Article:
Mediastinal Lymphadenopathy

Why the Lymph Nodes in Your Chest Might Be Enlarged

Mediastinal lymph nodes are lymph nodes located in the mediastinum. The mediastinum is the area located between the lungs that contains the heart, esophagus, trachea, cardiac nerves, thymus gland, and lymph nodes of the central chest.

The enlargement of lymph nodes is referred to as lymphadenopathy.

potential causes of mediastinal lymphadenopathy

Verywell / Joshua Seong


Lymph nodes can become enlarged due to infections, cancer, and inflammatory diseases. There are many different causes of mediastinal lymphadenopathy. Conditions that cause inflammation in the chest area, can cause enlargement of the lymph nodes of the chest.

Examples include:

From a global perspective, mediastinal lymphadenopathy is primarily associated with tuberculosis, which has a high rate of infection (10 million per year). In the United States, mediastinal lymphadenopathy is most commonly associated with lung cancer and COPD.


Generally, mediastinal lymphadenopathy is diagnosed with imaging tests, such as chest ultrasound, chest CT, or chest MRI. These tests can provide a non-invasive assessment of the number and size of the lymph nodes. Sometimes the cause of lymph node enlargement might already be known due to the underlying medical conditions (such as TB or ALL).

If the cause of the mediastinal lymphadenopathy is uncertain, your healthcare provider may order a biopsy so the tissue can be examined microscopically and the cause can be identified.

  • This can be obtained with a procedure known as mediastinoscopy. This involves a small surgical cut made just above the sternum or breastbone. A fiber-optic instrument called a mediastinoscope is then inserted through the incision and passed into the mid-part of the chest to obtain a sample of one or several lymph nodes. The procedure is performed in a hospital under general anesthesia.
  • A less invasive procedure, fine needle aspiration (FNA), is sometimes done to obtain a biopsy sample. During this procedure, a sample of cells is collected using endobronchial ultrasound guidance, in which a tube is inserted into the mouth and advanced down into the lungs.

The biopsy results are usually ready in five to seven days.

Investigating Cancer

Lymph nodes are small structures located in clusters throughout the body. They filter toxins and pathogens (infectious organisms).

When the mediastinal lymph nodes are enlarged due to a malignancy, lung cancer and lymphoma are the two most likely causes.

Mediastinal lymph nodes are typically the first ones where cancer cells from the lungs will travel, and this is why they can be examined to determine whether cancer is spreading. In some cases, mediastinal lymph node enlargement occurs due to secondary lung cancer when metastatic cancer spreads from another part of the body to the lungs—and then to the lymph nodes.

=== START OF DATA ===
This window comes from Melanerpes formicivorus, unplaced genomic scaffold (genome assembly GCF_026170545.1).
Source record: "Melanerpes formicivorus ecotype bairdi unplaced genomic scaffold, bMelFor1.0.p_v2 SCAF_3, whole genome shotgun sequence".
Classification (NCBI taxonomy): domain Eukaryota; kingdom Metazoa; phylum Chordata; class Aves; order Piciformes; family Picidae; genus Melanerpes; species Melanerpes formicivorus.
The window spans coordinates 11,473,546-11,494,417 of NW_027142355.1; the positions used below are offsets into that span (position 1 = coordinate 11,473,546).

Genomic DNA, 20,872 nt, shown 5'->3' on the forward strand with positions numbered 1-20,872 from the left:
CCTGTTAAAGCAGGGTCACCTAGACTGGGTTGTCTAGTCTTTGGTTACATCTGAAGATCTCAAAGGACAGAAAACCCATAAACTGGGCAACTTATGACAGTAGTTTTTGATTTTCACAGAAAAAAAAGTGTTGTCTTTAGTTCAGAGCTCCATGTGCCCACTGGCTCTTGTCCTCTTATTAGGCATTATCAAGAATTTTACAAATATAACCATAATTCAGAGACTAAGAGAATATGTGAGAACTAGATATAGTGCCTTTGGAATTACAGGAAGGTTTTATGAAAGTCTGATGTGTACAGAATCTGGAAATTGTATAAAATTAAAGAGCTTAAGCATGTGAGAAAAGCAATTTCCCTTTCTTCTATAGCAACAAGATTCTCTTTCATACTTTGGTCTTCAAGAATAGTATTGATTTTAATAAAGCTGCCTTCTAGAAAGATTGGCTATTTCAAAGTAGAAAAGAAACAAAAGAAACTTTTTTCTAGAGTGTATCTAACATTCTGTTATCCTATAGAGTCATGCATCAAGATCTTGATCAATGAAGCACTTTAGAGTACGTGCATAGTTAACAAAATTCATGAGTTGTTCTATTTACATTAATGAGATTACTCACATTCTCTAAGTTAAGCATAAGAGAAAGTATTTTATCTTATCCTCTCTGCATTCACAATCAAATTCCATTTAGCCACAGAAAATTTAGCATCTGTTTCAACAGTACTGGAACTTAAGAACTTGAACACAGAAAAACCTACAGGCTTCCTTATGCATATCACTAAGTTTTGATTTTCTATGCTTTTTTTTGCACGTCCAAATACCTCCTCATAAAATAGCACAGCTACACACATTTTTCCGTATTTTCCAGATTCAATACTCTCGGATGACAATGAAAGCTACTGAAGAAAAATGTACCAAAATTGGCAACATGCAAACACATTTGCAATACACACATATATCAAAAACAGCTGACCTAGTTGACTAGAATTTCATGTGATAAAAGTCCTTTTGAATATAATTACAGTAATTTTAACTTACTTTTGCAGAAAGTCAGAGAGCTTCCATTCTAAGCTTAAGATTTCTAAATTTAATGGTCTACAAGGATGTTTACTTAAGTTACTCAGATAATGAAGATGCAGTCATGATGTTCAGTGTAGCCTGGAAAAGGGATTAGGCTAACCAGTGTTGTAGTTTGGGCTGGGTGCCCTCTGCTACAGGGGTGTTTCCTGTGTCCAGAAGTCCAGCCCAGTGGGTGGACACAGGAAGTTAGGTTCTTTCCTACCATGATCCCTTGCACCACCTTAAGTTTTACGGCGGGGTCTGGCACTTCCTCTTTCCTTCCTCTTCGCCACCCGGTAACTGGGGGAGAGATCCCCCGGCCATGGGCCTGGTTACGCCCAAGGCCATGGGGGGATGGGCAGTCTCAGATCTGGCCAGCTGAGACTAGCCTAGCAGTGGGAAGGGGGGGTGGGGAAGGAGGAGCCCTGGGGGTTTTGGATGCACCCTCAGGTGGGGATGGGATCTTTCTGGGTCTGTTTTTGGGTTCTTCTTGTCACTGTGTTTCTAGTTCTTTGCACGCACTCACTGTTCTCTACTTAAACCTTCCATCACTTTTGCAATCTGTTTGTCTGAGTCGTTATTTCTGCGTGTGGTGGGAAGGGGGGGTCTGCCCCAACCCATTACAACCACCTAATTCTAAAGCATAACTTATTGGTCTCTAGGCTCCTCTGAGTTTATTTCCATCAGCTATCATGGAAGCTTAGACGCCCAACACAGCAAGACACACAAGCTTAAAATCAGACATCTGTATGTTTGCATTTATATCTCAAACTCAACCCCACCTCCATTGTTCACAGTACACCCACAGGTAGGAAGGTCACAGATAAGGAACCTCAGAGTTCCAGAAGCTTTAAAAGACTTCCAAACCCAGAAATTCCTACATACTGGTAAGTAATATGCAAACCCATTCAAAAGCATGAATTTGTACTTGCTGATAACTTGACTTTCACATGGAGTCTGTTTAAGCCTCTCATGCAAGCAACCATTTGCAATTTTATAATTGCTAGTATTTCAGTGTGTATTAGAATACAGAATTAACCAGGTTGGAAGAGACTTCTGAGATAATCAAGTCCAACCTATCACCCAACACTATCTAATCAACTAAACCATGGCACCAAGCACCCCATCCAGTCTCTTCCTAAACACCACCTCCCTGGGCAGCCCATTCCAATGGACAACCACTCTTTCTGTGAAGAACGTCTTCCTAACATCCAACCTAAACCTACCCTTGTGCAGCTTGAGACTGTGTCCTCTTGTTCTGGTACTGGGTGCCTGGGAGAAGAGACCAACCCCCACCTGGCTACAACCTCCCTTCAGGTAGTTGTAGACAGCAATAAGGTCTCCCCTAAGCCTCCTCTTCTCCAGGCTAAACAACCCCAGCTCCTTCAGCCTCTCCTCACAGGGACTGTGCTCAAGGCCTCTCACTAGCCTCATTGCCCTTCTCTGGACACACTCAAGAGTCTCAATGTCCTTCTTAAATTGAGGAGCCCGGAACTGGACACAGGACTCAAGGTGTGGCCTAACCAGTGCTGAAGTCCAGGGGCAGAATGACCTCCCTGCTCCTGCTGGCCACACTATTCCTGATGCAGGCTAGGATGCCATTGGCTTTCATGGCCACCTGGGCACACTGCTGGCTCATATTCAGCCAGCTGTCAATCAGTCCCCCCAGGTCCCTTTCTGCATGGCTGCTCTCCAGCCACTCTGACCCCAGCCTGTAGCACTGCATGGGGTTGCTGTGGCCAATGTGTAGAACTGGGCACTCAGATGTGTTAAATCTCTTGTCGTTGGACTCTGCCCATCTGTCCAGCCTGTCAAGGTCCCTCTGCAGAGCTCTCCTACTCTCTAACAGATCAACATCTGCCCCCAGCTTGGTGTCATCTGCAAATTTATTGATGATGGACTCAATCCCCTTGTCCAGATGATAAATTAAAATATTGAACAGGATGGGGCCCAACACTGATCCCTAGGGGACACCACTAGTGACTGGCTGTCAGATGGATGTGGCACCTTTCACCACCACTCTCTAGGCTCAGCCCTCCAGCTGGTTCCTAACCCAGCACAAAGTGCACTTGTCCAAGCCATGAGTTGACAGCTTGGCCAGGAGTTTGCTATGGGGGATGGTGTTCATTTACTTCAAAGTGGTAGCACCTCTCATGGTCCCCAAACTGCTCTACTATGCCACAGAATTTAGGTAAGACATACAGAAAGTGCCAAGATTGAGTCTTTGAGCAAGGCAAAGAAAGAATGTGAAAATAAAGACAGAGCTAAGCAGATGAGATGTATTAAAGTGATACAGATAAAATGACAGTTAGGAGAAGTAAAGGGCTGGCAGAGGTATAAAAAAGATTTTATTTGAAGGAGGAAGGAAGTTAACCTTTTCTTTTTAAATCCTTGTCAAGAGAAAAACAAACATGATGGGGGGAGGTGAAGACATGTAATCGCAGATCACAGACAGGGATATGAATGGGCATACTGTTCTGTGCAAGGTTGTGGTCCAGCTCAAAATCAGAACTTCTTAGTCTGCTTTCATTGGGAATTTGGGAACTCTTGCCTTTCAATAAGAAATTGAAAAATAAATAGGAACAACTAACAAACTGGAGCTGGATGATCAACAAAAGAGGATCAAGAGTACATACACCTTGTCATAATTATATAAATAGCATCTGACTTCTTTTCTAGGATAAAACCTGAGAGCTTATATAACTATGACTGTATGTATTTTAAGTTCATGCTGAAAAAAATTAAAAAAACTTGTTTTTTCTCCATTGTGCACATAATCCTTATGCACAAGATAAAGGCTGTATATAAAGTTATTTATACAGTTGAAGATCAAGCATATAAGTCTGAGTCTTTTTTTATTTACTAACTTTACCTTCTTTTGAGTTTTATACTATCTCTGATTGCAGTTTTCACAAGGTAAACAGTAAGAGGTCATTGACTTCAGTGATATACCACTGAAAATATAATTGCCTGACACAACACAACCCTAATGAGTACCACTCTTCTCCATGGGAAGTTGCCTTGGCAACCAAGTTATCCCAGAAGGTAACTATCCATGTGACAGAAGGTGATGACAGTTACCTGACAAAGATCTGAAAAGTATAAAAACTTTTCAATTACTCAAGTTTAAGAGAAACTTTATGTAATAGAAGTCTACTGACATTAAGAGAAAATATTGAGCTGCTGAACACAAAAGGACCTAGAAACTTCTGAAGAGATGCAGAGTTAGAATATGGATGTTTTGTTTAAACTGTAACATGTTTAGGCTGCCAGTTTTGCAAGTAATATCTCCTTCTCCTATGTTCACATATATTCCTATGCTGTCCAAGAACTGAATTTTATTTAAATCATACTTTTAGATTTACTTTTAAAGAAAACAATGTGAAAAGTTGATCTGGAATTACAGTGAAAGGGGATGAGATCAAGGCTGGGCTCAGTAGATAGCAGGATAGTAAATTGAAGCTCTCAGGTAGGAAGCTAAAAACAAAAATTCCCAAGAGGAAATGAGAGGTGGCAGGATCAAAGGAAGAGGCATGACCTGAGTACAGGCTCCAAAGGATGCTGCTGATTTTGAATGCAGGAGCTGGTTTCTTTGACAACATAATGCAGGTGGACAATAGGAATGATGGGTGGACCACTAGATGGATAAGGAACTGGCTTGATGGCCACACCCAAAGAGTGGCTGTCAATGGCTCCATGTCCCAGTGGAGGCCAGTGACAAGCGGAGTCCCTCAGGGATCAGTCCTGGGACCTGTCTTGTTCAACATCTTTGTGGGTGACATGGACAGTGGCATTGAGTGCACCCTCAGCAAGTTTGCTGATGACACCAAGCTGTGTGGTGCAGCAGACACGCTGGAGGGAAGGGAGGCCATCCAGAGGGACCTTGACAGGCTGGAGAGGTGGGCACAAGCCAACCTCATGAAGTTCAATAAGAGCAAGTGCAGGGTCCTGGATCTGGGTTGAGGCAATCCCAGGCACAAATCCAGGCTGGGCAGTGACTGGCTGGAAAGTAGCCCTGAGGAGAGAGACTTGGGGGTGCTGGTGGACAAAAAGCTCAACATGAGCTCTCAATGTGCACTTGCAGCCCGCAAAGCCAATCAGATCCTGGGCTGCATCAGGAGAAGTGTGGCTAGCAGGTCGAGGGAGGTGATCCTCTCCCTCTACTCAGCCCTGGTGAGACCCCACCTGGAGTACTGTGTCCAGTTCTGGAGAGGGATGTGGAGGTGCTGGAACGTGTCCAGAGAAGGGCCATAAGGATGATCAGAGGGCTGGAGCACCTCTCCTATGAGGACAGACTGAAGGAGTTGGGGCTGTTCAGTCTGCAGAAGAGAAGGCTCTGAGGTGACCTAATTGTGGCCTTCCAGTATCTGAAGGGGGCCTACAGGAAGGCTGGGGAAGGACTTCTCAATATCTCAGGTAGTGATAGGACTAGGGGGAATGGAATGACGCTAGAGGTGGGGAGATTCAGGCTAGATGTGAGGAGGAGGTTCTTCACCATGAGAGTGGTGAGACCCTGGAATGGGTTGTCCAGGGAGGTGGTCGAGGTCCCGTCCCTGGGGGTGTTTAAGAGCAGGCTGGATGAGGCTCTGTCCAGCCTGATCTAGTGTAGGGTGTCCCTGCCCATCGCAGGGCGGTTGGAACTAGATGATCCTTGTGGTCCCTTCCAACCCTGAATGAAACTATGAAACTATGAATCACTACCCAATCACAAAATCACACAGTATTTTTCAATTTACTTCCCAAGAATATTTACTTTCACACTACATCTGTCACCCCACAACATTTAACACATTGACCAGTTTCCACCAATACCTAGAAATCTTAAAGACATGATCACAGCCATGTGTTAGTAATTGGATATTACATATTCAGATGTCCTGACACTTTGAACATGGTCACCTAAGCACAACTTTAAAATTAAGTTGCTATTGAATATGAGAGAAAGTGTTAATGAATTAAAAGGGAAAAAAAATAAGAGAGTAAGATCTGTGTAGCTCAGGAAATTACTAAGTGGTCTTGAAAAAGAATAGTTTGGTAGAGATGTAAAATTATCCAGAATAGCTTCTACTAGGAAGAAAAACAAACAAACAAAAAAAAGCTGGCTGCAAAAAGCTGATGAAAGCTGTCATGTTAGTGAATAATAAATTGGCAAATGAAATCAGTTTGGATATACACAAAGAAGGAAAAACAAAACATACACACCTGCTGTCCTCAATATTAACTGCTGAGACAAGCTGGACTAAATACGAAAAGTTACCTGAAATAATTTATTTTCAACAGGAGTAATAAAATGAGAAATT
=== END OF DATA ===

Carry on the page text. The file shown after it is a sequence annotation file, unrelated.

The location and number of lymph nodes involved is an important aspect of cancer staging. This classification system defines how advanced the malignancy is, and helps determine which treatments should be administered, and what outcomes can be expected.

Significance in Lymphoma

Lymphoma, a cancer of a type of white blood cells called lymphocytes, can be categorized as either Hodgkin lymphoma or non-Hodgkin lymphoma.

Mediastinal lymphadenopathy occurs in over 85% of Hodgkin lymphoma (HL) cases compared to only 45% with non-Hodgkin lymphoma (NHL). Moreover, the pattern of enlargement tends to be orderly and progressive with HL and more scattershot with NHL.

While chest imaging can identify suspicious-looking lymph nodes, a definitive diagnosis can only be made with a biopsy.

Frequently Asked Questions

8 Sources
Verywell Health uses only high-quality sources, including peer-reviewed studies, to support the facts within our articles. Read our editorial process to learn more about how we fact-check and keep our content accurate, reliable, and trustworthy.
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  5. Abdul-Hai A, Ergas D, Katz M, Malnick SDH. Two men with dyspnea, enlarged lymph nodes - Dx? J Fam Pract. 2016 Dec;65(12):916-20.

  6. Wang H, Li QK, Auster M, Gong G. PET and CT features differentiating infectious/inflammatory from malignant mediastinal lymphadenopathy: a correlated study with endobronchial ultrasound-guided transbronchial needle aspiration. Radiol Infect Dis. 2018 Mar;5(1):7–13. doi:10.1016/j.jrid.2018.01.002

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By Indranil Mallick, MD
 Indranil Mallick, MD, DNB, is a radiation oncologist with a special interest in lymphoma.